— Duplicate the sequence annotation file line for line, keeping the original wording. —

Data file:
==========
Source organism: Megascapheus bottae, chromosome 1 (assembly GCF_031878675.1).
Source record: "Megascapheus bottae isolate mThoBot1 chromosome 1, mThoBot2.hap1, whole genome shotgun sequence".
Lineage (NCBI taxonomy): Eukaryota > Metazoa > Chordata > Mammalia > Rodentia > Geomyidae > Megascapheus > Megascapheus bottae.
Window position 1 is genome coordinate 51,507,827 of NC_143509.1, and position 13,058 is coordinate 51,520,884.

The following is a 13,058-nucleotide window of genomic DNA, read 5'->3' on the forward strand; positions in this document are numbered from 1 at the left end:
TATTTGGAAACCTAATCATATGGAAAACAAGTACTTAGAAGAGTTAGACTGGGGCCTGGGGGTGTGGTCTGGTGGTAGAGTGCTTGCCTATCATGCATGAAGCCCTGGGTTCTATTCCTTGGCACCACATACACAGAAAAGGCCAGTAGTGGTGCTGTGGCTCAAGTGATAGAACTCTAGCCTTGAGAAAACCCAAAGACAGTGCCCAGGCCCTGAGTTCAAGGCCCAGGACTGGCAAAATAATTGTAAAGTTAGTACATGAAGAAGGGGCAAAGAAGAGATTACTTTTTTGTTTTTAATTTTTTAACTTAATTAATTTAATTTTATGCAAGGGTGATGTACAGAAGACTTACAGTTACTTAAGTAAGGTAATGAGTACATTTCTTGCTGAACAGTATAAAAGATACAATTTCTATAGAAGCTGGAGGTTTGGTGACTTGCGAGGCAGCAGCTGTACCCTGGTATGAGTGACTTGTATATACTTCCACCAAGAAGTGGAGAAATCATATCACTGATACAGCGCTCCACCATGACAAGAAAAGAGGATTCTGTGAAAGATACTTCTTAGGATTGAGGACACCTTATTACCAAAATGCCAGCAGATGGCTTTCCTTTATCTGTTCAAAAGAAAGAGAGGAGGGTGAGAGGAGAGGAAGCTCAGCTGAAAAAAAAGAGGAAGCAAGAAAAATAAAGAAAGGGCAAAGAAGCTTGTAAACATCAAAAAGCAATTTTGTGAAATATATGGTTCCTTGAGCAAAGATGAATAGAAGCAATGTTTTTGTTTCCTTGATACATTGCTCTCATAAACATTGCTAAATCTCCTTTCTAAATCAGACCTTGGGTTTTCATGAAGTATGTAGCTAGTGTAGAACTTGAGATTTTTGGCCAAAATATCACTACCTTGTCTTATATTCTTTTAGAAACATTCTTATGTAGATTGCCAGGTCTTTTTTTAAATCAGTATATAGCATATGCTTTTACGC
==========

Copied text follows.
Source organism: Megascapheus bottae, chromosome 1 (assembly GCF_031878675.1).
Source record: "Megascapheus bottae isolate mThoBot1 chromosome 1, mThoBot2.hap1, whole genome shotgun sequence".
Lineage (NCBI taxonomy): Eukaryota > Metazoa > Chordata > Mammalia > Rodentia > Geomyidae > Megascapheus > Megascapheus bottae.
Window position 1 is genome coordinate 51,507,827 of NC_143509.1, and position 13,058 is coordinate 51,520,884.

The following is a 13,058-nucleotide window of genomic DNA, read 5'->3' on the forward strand; positions in this document are numbered from 1 at the left end:
TATTTGGAAACCTAATCATATGGAAAACAAGTACTTAGAAGAGTTAGACTGGGGCCTGGGGGTGTGGTCTGGTGGTAGAGTGCTTGCCTATCATGCATGAAGCCCTGGGTTCTATTCCTTGGCACCACATACACAGAAAAGGCCAGTAGTGGTGCTGTGGCTCAAGTGATAGAACTCTAGCCTTGAGAAAACCCAAAGACAGTGCCCAGGCCCTGAGTTCAAGGCCCAGGACTGGCAAAATAATTGTAAAGTTAGTACATGAAGAAGGGGCAAAGAAGAGATTACTTTTTTGTTTTTAATTTTTTAACTTAATTAATTTAATTTTATGCAAGGGTGATGTACAGAAGACTTACAGTTACTTAAGTAAGGTAATGAGTACATTTCTTGCTGAACAGTATAAAAGATACAATTTCTATAGAAGCTGGAGGTTTGGTGACTTGCGAGGCAGCAGCTGTACCCTGGTATGAGTGACTTGTATATACTTCCACCAAGAAGTGGAGAAATCATATCACTGATACAGCGCTCCACCATGACAAGAAAAGAGGATTCTGTGAAAGATACTTCTTAGGATTGAGGACACCTTATTACCAAAATGCCAGCAGATGGCTTTCCTTTATCTGTTCAAAAGAAAGAGAGGAGGGTGAGAGGAGAGGAAGCTCAGCTGAAAAAAAAGAGGAAGCAAGAAAAATAAAGAAAGGGCAAAGAAGCTTGTAAACATCAAAAAGCAATTTTGTGAAATATATGGTTCCTTGAGCAAAGATGAATAGAAGCAATGTTTTTGTTTCCTTGATACATTGCTCTCATAAACATTGCTAAATCTCCTTTCTAAATCAGACCTTGGGTTTTCATGAAGTATGTAGCTAGTGTAGAACTTGAGATTTTTGGCCAAAATATCACTACCTTGTCTTATATTCTTTTAGAAACATTCTTATGTAGATTGCCAGGTCTTTTTTTAAATCAGTATATAGCATATGCTTTTACGC